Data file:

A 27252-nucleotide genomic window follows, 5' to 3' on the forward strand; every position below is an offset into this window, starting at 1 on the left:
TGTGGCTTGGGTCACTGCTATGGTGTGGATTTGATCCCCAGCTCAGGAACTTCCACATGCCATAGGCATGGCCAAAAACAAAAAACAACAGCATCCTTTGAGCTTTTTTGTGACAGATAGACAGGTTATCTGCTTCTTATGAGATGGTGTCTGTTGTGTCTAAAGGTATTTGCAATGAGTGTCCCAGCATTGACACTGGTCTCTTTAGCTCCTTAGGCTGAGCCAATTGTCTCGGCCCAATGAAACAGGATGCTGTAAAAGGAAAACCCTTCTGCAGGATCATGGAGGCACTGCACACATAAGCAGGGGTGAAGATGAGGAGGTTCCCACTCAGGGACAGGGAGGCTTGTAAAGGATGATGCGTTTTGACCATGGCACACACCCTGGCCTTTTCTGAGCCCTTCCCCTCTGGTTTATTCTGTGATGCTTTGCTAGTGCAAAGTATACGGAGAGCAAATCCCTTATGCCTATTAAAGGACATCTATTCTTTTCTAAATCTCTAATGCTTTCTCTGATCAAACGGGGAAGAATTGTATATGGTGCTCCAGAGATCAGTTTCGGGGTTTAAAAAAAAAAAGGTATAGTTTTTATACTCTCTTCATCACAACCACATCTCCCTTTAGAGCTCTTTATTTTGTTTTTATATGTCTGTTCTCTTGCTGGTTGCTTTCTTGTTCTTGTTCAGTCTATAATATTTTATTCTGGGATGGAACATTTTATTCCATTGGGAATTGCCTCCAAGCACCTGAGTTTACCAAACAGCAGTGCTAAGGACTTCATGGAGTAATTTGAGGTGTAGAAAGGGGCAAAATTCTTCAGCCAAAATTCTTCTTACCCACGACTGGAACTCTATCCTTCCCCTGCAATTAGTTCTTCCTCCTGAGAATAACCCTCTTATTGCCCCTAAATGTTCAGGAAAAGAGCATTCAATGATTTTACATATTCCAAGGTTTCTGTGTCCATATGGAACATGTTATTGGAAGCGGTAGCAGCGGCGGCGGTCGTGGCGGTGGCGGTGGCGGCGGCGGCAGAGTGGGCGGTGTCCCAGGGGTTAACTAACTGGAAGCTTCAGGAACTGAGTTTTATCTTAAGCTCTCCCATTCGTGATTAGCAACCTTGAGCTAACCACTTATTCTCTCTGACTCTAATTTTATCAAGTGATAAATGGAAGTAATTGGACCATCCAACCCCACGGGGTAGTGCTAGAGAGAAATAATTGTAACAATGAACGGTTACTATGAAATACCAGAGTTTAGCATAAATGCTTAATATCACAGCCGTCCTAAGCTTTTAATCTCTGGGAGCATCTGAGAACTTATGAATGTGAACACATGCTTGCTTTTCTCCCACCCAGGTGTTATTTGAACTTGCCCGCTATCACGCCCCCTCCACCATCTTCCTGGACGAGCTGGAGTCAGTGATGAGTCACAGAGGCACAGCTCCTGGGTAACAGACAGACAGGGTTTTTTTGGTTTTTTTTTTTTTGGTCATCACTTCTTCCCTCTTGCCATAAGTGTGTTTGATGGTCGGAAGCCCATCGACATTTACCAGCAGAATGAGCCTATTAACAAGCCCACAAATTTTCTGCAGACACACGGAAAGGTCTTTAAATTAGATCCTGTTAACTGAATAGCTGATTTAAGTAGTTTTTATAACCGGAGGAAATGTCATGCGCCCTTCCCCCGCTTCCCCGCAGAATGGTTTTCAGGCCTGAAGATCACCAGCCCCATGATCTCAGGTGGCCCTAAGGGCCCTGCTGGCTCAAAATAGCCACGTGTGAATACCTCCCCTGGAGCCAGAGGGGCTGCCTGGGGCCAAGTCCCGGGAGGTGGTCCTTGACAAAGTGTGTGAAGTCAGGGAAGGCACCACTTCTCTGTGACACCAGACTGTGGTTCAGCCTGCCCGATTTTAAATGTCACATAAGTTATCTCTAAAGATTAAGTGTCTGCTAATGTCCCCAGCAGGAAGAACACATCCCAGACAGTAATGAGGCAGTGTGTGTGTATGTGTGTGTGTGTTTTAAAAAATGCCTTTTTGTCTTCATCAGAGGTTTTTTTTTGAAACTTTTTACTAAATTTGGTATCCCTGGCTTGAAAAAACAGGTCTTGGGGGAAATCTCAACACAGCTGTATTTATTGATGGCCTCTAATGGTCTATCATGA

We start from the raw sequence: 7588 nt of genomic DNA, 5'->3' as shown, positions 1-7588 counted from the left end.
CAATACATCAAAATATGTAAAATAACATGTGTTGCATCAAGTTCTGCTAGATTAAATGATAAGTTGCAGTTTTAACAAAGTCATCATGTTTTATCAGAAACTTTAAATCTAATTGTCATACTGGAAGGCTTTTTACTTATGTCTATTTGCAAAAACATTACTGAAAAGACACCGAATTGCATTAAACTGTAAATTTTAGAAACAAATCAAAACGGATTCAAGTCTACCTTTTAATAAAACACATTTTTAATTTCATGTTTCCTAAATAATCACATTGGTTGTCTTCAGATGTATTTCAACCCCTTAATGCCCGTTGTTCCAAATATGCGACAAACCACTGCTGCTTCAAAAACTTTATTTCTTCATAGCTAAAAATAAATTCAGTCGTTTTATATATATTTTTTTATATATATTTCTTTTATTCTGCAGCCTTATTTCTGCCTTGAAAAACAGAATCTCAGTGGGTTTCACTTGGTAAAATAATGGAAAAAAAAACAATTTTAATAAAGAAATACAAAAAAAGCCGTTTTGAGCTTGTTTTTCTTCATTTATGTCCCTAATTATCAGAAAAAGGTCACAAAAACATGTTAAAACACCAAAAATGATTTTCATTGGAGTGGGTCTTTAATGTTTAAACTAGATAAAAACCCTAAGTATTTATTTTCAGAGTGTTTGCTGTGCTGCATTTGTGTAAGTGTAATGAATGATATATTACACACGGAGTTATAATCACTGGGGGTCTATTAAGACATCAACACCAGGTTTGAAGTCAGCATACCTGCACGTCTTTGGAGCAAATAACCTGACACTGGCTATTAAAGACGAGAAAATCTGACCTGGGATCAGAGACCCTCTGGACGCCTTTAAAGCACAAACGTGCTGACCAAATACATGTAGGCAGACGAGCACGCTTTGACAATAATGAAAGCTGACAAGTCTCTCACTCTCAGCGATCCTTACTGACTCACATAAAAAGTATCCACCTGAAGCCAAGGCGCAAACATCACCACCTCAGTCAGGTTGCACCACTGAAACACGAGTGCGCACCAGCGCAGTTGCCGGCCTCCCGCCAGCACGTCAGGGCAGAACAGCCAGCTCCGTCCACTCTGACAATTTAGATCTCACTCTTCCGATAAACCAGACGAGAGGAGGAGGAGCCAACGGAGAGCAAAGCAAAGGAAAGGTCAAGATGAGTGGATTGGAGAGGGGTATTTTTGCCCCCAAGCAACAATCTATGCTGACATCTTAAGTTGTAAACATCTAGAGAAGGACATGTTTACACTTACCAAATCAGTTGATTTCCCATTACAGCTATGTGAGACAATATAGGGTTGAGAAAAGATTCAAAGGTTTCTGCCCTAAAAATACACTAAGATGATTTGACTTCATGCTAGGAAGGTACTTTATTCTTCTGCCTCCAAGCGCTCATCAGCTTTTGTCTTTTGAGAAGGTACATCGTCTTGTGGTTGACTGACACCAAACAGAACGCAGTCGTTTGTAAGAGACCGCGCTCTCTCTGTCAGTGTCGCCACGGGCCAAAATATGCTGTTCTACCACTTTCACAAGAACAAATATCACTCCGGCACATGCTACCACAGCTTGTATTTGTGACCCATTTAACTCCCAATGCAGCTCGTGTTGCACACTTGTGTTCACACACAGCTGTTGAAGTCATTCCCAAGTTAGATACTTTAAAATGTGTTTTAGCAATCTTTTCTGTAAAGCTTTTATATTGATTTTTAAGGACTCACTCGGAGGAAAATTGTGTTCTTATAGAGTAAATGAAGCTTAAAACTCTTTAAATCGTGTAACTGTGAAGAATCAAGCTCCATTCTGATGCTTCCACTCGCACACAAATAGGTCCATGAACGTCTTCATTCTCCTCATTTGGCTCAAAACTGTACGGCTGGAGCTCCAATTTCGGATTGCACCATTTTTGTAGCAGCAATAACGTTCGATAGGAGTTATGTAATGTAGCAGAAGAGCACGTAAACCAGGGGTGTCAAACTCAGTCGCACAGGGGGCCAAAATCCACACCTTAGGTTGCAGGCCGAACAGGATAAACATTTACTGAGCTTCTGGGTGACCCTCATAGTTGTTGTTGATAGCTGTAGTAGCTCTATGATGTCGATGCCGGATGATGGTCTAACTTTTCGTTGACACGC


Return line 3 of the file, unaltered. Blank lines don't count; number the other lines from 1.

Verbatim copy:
We start from the raw sequence: 7588 nt of genomic DNA, 5'->3' as shown, positions 1-7588 counted from the left end.